- Given P(X = E(X)) = 1, does that mean Var(X) = 0?
- An interesting analysis of US high school graduation rates, conducted using R and googleVis.
- Do you have a unisex name? The following series of visuals tells us the most common unisex names in US history, and how the ratio of boys to girls changes over time.
- Most of us know what instrumental variables are (if not, here’s the Wikipedia page), but do you know what weak instruments are? The diffuseprior blog has a tutorial and tells you how to find them using R.
- This week, we found a number of useful webinars and presentations for statisticians and data scientists on R. Feel free to check out the following opportunities: Online course on forecasting using R by Prof. Hyndman of Monash University, Coursera’s free R courses, Why use R for Data Analysis by Vivek H. Patil of Gonzaga University, and two workshops on R by Bob Muenchen.
- If I roll five dice, what’s the chance that exactly two of the die show the same number?
- Did you know that even famous mathematicians like Paul Erdős had a hard time believing the result of the Monty Hall Problem? It was a computer simulation that eventually convinced him. Here’s a simulation of the Monty Hall Problem, and my own take on the how the problem is often poorly presented.
- During the 2013 JSM (Joint Statistics Meetings) Conference in Montreal, Revolution Analytics conducted a survey of attendees from August 5 to August 8. The 865 respondents gave their opinions on the privacy and ethics related to data collection, and on their familiarity with statistical software used for the analysis of such data. Out of the 865 statisticians surveyed…
- Larry Wasserman, Professor at Carnegie Mellon University, is a graduate of University of Toronto, a COPSS Award winner, and a leading statistician in Bayesian analysis and inference. In this post, he discusses his views on the question Is Bayesian Inference a Religion?
- Two people will each spend 15 consecutive minutes in a bar between 12:00pm – 1:00pm. Assuming uniform and independent arrival times, what is the probability that they will have a chance to clink glasses?
- Have you ever wondered which statistical package gives the fastest computational speeds? This quick comparison of Julia, Python, R and pqR provides some guidence.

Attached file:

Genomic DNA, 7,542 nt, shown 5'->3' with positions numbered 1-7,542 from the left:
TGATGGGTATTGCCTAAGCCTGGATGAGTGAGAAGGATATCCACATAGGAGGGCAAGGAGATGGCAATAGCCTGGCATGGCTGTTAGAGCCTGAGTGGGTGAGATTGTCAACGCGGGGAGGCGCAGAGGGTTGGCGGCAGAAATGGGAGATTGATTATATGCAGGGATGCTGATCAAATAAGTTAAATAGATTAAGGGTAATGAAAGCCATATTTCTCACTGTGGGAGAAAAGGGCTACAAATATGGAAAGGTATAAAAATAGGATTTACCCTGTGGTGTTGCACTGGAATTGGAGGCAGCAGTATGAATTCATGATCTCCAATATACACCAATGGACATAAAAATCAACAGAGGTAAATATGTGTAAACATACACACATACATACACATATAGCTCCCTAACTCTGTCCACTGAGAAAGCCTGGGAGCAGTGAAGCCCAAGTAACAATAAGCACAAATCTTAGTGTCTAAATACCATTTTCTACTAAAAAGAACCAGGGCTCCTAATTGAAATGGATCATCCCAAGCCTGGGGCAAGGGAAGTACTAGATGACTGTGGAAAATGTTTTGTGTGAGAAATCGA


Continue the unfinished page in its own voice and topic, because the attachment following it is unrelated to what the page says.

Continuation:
- An interesting analysis of the most popular porn searches in the US.
- A quiz for everyone in the data visualization industry: Identify at least three problems with this chart and explain what you can do to make it better.
- R user groups continue to thrive worldwide. Joseph Rickert from Revolution Analytics prepares the following compilation of the locations of 127 R user groups around the world.
- Data science is emerging as a new, hot field, but is it really different from statistics? Wesley from statistical-research.com discusses why data science is more than just a title.
- Are you in the market research industry? If you ever run into incomplete data, here is how machine learning can help to fill in the gaps.
- This year, more than 6,000 people attended the Joint Statistical Meetings, the largest statistical meeting in the world. If you missed the 2013 JSM, this summary will bring you up to speed.
- Why an infinite number of monkeys (or even just one monkey!) will eventually crank out a complete play every bit as melodramatic as The Bard’s famous Hamlet.
- Egon Pearson (11 August 1895 – 12 June 1980) is one of the most prominent figures in the history of statistics. His most important contributions include the Neyman-Pearson (1933) theory of hypothesis testing, and promoting statistical methods in industry. However, most people fail to realize that Pearson’s contributions go well beyond hypothesis testing. Here are some early pioneering works of Pearson that have been neglected.
- Thinking of starting a new business? Rodolfo Vanzini guides R users through the process of integrating Google maps with your own demographic data.
- Suppose you have n students each holding some number of eggs. There are two large baskets at the front of the room, one red and one blue. With some probability that varies by student, they will each put all of their eggs into one of the two baskets. What is the probability that the blue basket will have more eggs?
- Good news if you know R and you want a job.
- Follow the bouncing balls as they plot the ebbs and flows of coverage in Patrick Burns’ What I Learned From A Year Of Watching SportsCenter.
- Ever wanted to sit in on Google’s (no so) secret R training sessions? Here’s your chance with the online series Google Developers R Programming Video Lectures.
- Assume that the probability of getting a baby boy is 1/2 (and to be very clear and precise, the probability of getting a girl is also 1/2). If a family has 3 children, what is the probability that they have a) exactly one boy, and b) at most two girls?
- At this year’s JSM in Montreal, Nate Silver addresses the links between journalism and statistics by presenting 11 principles for journalists.
- Are you an iOS user? Do you love R? Here is a quick tutorial that shows you how to run R on your iPhone.